The most frequent complication is infection when those itchy spots become infected with bacteria.
While complications are rare, they can include superinfection, skin-scarring, encephalitis, pneumonia, glomerulonephritis, myocarditis, Reye’s syndrome, hepatitis and coagulopathy.
People who are most at risk of developing complications are adults who get chickenpox, pregnant women, babies under four weeks old and people who have a weakened immune system.
If you’re pregnant, chickenpox can occasionally cause complications. For example, your risk of developing pneumonia is slightly higher, especially if you smoke. The further you are into your pregnancy, the more serious the risk of pneumonia tends to be.
If you contract chickenpox and you have a weakened immune system, complications can include: pneumonia, septicaemia (blood poisoning) and meningitis.
Contact your GP right away if your child develops any abnormal symptoms, for example:
- if the skin surrounding the blisters becomes red and painful
- if you or your child start to get pain in the chest or have difficulty breathing
- if your child is very unwell and you are concerned
Chickenpox and Shingles
The chickenpox virus never leaves the body. It lies dormant and years later, can reactivate in adulthood and result in a painful rash called Shingles.
How Can You Treat Chickenpox?
There is no cure for chickenpox. The virus usually clears up by itself without any treatment. However, there are ways of easing the itch and discomfort.
If your child is in pain or has a fever (high temperature), you can give them a mild painkiller, such as paracetamol. Paracetamol is the preferred painkiller for treating the associated symptoms of chickenpox. This is due to a very small risk of non-steroidal anti-inflammatory drugs (NSAIDs), such as ibuprofen, causing adverse skin reactions during chickenpox.
If you’re pregnant and need to take painkillers, then paracetamol is the first choice. You can use it at any stage of pregnancy.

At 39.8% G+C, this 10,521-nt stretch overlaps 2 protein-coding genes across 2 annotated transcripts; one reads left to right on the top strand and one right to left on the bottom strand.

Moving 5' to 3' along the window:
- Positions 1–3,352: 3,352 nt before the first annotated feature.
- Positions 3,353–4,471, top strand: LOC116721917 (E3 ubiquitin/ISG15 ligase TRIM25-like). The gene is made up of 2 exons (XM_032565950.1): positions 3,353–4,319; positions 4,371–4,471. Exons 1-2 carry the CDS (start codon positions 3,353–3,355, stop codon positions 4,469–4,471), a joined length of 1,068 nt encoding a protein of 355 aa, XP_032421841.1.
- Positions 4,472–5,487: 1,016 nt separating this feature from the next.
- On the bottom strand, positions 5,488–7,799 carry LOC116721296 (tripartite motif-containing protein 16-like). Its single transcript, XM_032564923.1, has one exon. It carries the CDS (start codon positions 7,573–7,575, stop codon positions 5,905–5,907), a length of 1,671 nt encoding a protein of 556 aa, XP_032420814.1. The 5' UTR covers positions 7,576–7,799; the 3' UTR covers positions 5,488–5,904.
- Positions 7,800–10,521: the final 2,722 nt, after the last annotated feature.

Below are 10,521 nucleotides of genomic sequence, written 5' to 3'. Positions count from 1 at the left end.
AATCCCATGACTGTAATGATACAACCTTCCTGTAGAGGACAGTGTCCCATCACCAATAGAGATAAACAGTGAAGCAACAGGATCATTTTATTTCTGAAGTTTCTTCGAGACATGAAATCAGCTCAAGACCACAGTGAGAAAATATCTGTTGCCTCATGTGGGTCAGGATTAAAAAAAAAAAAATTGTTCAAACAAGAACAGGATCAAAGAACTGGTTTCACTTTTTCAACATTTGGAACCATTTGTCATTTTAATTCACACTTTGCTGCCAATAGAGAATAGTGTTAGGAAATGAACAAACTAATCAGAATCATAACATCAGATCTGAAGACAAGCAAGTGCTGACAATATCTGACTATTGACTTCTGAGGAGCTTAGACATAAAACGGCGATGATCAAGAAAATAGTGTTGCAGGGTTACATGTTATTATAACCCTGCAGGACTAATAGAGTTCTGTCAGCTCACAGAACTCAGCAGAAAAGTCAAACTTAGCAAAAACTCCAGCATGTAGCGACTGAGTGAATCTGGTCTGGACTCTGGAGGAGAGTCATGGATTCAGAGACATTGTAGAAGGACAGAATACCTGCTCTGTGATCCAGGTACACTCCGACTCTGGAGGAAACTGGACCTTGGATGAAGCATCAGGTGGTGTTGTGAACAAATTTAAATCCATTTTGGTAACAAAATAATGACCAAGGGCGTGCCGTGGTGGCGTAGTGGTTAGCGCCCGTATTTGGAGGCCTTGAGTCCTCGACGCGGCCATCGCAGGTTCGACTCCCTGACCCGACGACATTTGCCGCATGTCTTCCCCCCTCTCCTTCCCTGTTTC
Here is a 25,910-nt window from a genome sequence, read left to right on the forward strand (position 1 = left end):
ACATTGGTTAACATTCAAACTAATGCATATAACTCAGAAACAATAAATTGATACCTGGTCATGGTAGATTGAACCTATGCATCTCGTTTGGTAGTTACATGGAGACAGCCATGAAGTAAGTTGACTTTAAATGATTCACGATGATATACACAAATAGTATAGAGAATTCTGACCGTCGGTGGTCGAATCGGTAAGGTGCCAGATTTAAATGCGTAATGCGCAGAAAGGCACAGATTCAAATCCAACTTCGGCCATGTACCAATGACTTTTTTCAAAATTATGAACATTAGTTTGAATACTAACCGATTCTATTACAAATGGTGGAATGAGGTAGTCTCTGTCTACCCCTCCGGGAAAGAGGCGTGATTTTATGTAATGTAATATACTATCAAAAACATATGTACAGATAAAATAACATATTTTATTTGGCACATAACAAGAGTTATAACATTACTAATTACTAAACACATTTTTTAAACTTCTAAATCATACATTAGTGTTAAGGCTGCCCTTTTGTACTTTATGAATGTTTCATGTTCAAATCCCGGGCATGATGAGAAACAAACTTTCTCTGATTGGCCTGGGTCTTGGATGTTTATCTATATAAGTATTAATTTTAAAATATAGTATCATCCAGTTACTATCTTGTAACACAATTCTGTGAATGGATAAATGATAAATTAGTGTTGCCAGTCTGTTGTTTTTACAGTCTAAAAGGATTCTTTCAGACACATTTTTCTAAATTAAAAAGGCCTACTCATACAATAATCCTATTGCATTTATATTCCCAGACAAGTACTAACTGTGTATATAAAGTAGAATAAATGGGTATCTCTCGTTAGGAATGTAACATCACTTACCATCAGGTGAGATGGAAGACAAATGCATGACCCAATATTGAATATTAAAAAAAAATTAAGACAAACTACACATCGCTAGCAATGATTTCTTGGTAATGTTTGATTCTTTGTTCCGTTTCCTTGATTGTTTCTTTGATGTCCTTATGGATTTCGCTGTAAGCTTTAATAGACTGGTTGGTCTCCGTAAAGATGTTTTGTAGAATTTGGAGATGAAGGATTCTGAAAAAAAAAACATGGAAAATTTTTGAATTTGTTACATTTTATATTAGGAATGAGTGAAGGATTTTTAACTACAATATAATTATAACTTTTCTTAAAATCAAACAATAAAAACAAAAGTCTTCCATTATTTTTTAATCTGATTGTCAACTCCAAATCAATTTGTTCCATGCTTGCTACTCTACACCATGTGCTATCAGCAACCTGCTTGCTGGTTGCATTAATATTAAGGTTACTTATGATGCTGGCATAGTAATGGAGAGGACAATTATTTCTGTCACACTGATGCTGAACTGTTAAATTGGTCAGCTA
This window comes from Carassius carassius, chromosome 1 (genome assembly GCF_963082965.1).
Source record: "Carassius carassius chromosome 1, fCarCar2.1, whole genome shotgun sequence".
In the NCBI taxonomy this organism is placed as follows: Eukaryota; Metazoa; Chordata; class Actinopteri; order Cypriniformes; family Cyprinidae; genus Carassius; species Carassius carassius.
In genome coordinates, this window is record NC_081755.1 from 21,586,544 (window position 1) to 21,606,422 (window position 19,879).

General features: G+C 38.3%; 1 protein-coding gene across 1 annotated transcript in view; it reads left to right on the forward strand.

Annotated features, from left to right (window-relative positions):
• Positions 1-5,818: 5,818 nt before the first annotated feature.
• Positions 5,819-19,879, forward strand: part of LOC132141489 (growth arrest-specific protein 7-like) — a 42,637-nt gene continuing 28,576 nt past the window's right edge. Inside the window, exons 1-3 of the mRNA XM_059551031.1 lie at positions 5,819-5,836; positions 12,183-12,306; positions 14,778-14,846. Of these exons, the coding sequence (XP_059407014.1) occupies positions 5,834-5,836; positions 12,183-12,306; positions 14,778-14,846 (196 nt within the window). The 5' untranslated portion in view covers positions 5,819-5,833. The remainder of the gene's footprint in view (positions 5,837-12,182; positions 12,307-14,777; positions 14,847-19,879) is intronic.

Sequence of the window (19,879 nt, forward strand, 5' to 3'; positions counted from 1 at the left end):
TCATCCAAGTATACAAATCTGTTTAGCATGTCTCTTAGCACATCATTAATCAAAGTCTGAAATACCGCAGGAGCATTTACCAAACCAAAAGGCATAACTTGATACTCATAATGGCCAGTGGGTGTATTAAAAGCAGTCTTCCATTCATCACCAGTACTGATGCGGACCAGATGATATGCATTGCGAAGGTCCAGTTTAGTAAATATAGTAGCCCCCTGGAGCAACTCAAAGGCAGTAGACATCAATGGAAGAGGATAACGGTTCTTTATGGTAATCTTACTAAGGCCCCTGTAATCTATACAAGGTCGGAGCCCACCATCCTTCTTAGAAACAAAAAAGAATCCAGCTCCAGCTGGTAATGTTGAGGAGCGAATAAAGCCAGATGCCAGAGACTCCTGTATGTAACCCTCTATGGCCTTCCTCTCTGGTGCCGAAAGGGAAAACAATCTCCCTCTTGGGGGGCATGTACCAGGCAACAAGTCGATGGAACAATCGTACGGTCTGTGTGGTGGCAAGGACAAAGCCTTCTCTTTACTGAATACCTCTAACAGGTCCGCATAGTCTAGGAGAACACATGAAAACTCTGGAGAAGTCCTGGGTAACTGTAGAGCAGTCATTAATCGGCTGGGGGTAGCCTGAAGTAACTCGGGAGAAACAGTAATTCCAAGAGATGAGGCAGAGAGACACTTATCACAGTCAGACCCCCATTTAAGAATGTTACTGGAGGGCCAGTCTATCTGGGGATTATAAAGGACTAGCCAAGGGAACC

Keep your child hydrated
It is important for children (and adults) with chickenpox to drink plenty of water to avoid dehydration. Sugar-free ice-lollies are a good way of getting fluids into children. They also help to soothe a sore mouth that has chickenpox spots in it.
Avoid any food that may make the mouth sore, such as salty foods. Soup is easy to swallow as long as it is not too hot.
Stop the scratching
Don’t scratch! If you don’t scratch, the spots will heal faster and it will help to protect against infection. While chickenpox can be incredibly itchy, it’s important for children (and adults) to not scratch the spots so as to avoid future scarring.
- One way of stopping scratching is to keep fingernails clean and short. You can also put socks over your child’s hands at night to stop them scratching the rash as they sleep.
- If your child’s skin is very itchy or sore, try using calamine lotion or cooling gels. These are available in pharmacies and are very safe to use. They have a soothing, cooling effect.
- A stronger medicine called chlorphenamine can be prescribed by your GP to relieve itching. It’s taken by mouth and is suitable for children over one year old.
If your child has a fever, or if their skin is sore and aggravated, then here are some things that can help:
- Cool clothing e.g. loose-fitting, smooth, cotton fabrics are best and will help stop the skin from becoming sore and irritated.
- Make sure the air is clean and cool, as heat and sweat exacerbate the itching.
- A daily shower or bath will help keep the skin fresh and clean.
- Avoid sponging them down with cool water. This can make your child too cold, and it may make them shiver.
Stay at home
In order to avoid infections and infecting others, it’s best if you remain at home until all lesions dry up and become scabs.
Over to you now. Have you or your family been affected by chickenpox? Please let us know in the comments box below.